Thursday, February 11, 2010
Artist: Free Energy
Album: Stuck on Nothing
Record Label: DFA Records/Astralwerks
Release Date: 3/9/2010
Nostalgic guitar rock has always gotten the better of me—it’s one of only a handful of musical traits that allure me time and time again without fail. When done correctly, confident and anthemic riffs remain rock’s most powerful and endearing element. Just listen to songs like The Hold Steady’s “Banging Camp,” The Black Keys’ “10 A.M. Automatic” and The Thermals “Now We Can See.” Go ahead and try to resist these powerful licks. While these three artists are far from similar, the one commonality that ties them together is their mastery of the hook.
Upon hearing, Free Energy’s opening track “Free Energy,” off their upcoming debut album Stuck on Nothing, their power instantly struck me in a similar fashion to the bands mentioned above. Frontman Paul Spranger ambitiously declares “We’re gonna start a new life, and see how it goes,” as this freewheeling, cowbell-laden track establishes an excitingly intense and rousing tone for the remainder of the album. To simply put it—these Philadelphia-based rockers are infectious in every sense of the word. Free Energy broadcasts melodic, hook-laden rock tunes with a heavy dose of bombastic glam and classic rock in a seemingly effortless manner.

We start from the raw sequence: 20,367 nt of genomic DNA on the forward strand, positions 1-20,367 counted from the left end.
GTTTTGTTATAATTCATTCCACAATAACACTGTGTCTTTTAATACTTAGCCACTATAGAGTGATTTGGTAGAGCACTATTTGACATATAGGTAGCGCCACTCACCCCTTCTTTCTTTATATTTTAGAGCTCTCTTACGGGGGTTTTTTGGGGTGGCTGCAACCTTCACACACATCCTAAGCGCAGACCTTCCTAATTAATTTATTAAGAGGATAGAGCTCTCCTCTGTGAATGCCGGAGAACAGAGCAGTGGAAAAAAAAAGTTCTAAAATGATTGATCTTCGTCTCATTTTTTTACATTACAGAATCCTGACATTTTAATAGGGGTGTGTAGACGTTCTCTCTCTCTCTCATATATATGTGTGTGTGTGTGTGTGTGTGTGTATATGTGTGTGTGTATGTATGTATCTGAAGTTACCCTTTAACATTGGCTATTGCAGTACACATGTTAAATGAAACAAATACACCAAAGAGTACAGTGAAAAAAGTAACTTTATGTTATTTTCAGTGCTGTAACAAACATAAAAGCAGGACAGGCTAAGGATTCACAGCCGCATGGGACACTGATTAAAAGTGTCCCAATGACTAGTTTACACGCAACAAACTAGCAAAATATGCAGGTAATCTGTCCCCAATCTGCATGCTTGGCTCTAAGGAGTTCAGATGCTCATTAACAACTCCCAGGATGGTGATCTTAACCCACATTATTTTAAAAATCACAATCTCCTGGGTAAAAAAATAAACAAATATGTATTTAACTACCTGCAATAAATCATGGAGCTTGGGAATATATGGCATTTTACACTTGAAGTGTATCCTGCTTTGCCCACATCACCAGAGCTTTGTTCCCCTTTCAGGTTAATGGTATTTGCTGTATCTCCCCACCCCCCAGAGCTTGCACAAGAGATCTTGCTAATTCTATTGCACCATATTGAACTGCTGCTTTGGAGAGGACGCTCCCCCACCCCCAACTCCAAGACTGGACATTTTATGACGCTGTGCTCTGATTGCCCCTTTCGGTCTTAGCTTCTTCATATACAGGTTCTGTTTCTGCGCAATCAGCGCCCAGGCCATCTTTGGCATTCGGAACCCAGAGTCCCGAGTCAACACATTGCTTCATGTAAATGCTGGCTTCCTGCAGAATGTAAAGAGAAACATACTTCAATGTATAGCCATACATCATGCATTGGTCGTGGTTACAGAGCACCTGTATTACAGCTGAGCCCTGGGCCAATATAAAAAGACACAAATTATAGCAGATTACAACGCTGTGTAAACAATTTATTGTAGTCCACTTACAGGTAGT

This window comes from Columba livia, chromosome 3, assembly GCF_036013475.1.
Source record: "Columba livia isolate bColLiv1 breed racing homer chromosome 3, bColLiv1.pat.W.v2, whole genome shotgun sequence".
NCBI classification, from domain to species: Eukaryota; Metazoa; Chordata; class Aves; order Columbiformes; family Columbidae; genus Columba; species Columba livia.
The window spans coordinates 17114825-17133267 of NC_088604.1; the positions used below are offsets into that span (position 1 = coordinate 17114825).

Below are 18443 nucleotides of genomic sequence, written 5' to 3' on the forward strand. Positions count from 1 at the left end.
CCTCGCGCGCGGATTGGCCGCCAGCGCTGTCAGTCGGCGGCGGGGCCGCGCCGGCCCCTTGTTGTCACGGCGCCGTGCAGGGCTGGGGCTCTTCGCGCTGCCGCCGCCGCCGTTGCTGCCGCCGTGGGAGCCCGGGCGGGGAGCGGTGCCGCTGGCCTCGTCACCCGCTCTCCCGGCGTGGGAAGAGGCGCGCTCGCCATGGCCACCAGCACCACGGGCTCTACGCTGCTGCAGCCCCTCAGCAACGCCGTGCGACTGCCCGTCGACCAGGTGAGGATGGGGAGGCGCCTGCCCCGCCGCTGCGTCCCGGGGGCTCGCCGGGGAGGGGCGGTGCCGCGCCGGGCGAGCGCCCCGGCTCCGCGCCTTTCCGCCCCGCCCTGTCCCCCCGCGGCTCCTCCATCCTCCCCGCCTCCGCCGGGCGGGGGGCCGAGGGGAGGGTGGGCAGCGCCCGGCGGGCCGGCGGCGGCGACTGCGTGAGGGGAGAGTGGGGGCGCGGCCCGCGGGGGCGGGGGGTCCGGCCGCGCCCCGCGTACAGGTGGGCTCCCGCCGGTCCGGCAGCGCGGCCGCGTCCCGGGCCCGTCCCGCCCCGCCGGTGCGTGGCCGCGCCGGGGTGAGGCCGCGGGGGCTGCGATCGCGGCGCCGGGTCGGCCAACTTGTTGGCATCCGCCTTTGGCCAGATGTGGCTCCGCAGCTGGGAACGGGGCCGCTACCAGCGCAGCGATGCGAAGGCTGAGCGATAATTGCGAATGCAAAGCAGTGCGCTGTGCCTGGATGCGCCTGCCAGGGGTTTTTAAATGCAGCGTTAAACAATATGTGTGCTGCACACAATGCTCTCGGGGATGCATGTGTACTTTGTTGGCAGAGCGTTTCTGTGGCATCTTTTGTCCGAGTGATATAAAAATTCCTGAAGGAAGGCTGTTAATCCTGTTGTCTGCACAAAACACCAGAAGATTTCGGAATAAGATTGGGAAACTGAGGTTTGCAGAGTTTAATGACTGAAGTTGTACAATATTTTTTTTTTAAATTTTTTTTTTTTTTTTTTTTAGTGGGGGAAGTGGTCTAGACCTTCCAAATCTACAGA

Those who notice Free Energy’s affiliation with LCD Soundsystem’s James Murphy will not be surprised by the innate catchiness of Stuck on Nothing. What emerges unexpectedly, however, is the form of this component—a sprawling classic glam rock revival. “Bad Stuff” summons Thin Lizzy’s “The Boys are Back in Town” before transitioning into a Hold Steady impersonation with an epic-bar rock instrumental breakdown. “Bang Pop” is tinged with T. Rex’s rousing guitar fills, combined with a bombastic strut reminiscent of late 90’s mainstream punk-pop song, ringing full of bloated power chords and simplistic lyrics.
The album’s unequivocal highlight shines in the form of “Dream City,” a sing-along summer groove that stands as refreshing as it is natural. Between its harmonic ‘na-na-na’s’ and complimenting saxophone conclusion, Free Energy has created something special on this cut. Despite the fact “Dream City” approaches perfection, however, it never distinctly outshines the rest of Stuck on Nothing for the sole reason that the remainder of the album impressively approaches that same level.
The one downside to Free Energy? Knowing that I only have a limited time with their music before they blow up. I’ll just have to make the most of Free Energy while I still can.